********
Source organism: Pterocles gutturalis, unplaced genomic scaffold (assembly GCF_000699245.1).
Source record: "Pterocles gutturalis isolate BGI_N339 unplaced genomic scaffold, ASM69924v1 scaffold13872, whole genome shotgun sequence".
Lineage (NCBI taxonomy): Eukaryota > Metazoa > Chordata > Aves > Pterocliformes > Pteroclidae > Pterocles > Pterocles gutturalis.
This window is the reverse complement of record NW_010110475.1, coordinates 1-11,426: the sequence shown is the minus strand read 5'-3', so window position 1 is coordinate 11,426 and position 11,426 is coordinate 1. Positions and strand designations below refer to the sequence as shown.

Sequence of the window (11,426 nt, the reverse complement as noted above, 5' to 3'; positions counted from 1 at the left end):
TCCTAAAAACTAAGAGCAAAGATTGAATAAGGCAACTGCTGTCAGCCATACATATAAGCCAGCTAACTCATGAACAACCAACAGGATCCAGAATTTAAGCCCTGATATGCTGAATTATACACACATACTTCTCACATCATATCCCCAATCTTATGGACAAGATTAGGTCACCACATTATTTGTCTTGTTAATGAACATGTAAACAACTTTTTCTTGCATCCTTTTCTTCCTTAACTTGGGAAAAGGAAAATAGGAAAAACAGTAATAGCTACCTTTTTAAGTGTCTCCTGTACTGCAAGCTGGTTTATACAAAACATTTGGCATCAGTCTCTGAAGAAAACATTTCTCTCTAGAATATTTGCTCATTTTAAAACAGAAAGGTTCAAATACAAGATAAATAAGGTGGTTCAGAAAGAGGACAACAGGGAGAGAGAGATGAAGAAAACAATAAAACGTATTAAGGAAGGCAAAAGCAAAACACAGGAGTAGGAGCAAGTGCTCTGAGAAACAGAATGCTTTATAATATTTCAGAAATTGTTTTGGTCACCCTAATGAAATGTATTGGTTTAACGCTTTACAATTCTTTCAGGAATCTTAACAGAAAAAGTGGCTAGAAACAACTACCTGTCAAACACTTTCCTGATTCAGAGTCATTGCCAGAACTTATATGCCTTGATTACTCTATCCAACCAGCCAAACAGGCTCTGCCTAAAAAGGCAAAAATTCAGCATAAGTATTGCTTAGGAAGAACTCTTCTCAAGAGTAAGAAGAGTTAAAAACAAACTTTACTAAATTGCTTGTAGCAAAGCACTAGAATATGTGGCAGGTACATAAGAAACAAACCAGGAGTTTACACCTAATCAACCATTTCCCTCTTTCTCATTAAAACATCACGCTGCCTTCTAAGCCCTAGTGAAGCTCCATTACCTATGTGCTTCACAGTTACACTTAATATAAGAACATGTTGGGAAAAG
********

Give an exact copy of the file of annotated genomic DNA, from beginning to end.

Source organism: Pterocles gutturalis, unplaced genomic scaffold (assembly GCF_000699245.1).
Source record: "Pterocles gutturalis isolate BGI_N339 unplaced genomic scaffold, ASM69924v1 scaffold13872, whole genome shotgun sequence".
Lineage (NCBI taxonomy): Eukaryota > Metazoa > Chordata > Aves > Pterocliformes > Pteroclidae > Pterocles > Pterocles gutturalis.
This window is the reverse complement of record NW_010110475.1, coordinates 1-11,426: the sequence shown is the minus strand read 5'-3', so window position 1 is coordinate 11,426 and position 11,426 is coordinate 1. Positions and strand designations below refer to the sequence as shown.

Sequence of the window (11,426 nt, the reverse complement as noted above, 5' to 3'; positions counted from 1 at the left end):
TCCTAAAAACTAAGAGCAAAGATTGAATAAGGCAACTGCTGTCAGCCATACATATAAGCCAGCTAACTCATGAACAACCAACAGGATCCAGAATTTAAGCCCTGATATGCTGAATTATACACACATACTTCTCACATCATATCCCCAATCTTATGGACAAGATTAGGTCACCACATTATTTGTCTTGTTAATGAACATGTAAACAACTTTTTCTTGCATCCTTTTCTTCCTTAACTTGGGAAAAGGAAAATAGGAAAAACAGTAATAGCTACCTTTTTAAGTGTCTCCTGTACTGCAAGCTGGTTTATACAAAACATTTGGCATCAGTCTCTGAAGAAAACATTTCTCTCTAGAATATTTGCTCATTTTAAAACAGAAAGGTTCAAATACAAGATAAATAAGGTGGTTCAGAAAGAGGACAACAGGGAGAGAGAGATGAAGAAAACAATAAAACGTATTAAGGAAGGCAAAAGCAAAACACAGGAGTAGGAGCAAGTGCTCTGAGAAACAGAATGCTTTATAATATTTCAGAAATTGTTTTGGTCACCCTAATGAAATGTATTGGTTTAACGCTTTACAATTCTTTCAGGAATCTTAACAGAAAAAGTGGCTAGAAACAACTACCTGTCAAACACTTTCCTGATTCAGAGTCATTGCCAGAACTTATATGCCTTGATTACTCTATCCAACCAGCCAAACAGGCTCTGCCTAAAAAGGCAAAAATTCAGCATAAGTATTGCTTAGGAAGAACTCTTCTCAAGAGTAAGAAGAGTTAAAAACAAACTTTACTAAATTGCTTGTAGCAAAGCACTAGAATATGTGGCAGGTACATAAGAAACAAACCAGGAGTTTACACCTAATCAACCATTTCCCTCTTTCTCATTAAAACATCACGCTGCCTTCTAAGCCCTAGTGAAGCTCCATTACCTATGTGCTTCACAGTTACACTTAATATAAGAACATGTTGGGAAAAG